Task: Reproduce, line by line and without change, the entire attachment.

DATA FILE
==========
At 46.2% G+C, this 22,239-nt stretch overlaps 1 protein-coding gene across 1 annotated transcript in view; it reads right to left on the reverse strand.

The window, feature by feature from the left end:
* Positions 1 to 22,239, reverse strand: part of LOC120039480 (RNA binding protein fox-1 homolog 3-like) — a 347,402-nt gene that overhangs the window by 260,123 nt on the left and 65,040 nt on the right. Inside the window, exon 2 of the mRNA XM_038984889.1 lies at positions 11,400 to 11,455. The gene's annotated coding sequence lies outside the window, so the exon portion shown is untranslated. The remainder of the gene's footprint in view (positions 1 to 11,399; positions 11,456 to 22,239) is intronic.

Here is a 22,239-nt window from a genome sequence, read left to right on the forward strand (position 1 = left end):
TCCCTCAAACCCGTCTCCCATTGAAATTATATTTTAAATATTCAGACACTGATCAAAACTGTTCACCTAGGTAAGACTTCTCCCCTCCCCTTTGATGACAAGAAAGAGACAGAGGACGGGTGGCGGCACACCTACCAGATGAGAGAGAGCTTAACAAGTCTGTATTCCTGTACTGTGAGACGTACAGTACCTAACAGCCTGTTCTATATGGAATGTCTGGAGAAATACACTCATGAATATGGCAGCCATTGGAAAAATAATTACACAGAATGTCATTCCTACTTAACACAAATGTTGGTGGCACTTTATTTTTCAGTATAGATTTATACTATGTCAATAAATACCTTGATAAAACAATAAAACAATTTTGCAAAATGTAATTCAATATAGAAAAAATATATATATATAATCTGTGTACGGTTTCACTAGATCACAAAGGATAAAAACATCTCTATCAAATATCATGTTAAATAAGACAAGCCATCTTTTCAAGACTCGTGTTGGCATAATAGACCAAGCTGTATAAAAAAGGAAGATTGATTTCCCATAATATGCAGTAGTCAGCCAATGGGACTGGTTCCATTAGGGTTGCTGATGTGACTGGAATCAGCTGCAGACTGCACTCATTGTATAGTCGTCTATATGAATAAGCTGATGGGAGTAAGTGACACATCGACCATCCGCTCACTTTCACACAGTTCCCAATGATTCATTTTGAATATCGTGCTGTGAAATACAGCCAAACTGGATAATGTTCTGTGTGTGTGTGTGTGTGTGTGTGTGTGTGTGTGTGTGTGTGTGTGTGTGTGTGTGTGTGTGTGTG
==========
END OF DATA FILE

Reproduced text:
At 46.2% G+C, this 22,239-nt stretch overlaps 1 protein-coding gene across 1 annotated transcript in view; it reads right to left on the reverse strand.

The window, feature by feature from the left end:
* Positions 1 to 22,239, reverse strand: part of LOC120039480 (RNA binding protein fox-1 homolog 3-like) — a 347,402-nt gene that overhangs the window by 260,123 nt on the left and 65,040 nt on the right. Inside the window, exon 2 of the mRNA XM_038984889.1 lies at positions 11,400 to 11,455. The gene's annotated coding sequence lies outside the window, so the exon portion shown is untranslated. The remainder of the gene's footprint in view (positions 1 to 11,399; positions 11,456 to 22,239) is intronic.

Here is a 22,239-nt window from a genome sequence, read left to right on the forward strand (position 1 = left end):
TCCCTCAAACCCGTCTCCCATTGAAATTATATTTTAAATATTCAGACACTGATCAAAACTGTTCACCTAGGTAAGACTTCTCCCCTCCCCTTTGATGACAAGAAAGAGACAGAGGACGGGTGGCGGCACACCTACCAGATGAGAGAGAGCTTAACAAGTCTGTATTCCTGTACTGTGAGACGTACAGTACCTAACAGCCTGTTCTATATGGAATGTCTGGAGAAATACACTCATGAATATGGCAGCCATTGGAAAAATAATTACACAGAATGTCATTCCTACTTAACACAAATGTTGGTGGCACTTTATTTTTCAGTATAGATTTATACTATGTCAATAAATACCTTGATAAAACAATAAAACAATTTTGCAAAATGTAATTCAATATAGAAAAAATATATATATATAATCTGTGTACGGTTTCACTAGATCACAAAGGATAAAAACATCTCTATCAAATATCATGTTAAATAAGACAAGCCATCTTTTCAAGACTCGTGTTGGCATAATAGACCAAGCTGTATAAAAAAGGAAGATTGATTTCCCATAATATGCAGTAGTCAGCCAATGGGACTGGTTCCATTAGGGTTGCTGATGTGACTGGAATCAGCTGCAGACTGCACTCATTGTATAGTCGTCTATATGAATAAGCTGATGGGAGTAAGTGACACATCGACCATCCGCTCACTTTCACACAGTTCCCAATGATTCATTTTGAATATCGTGCTGTGAAATACAGCCAAACTGGATAATGTTCTGTGTGTGTGTGTGTGTGTGTGTGTGTGTGTGTGTGTGTGTGTGTGTGTGTGTGTGTGTGTGTGTG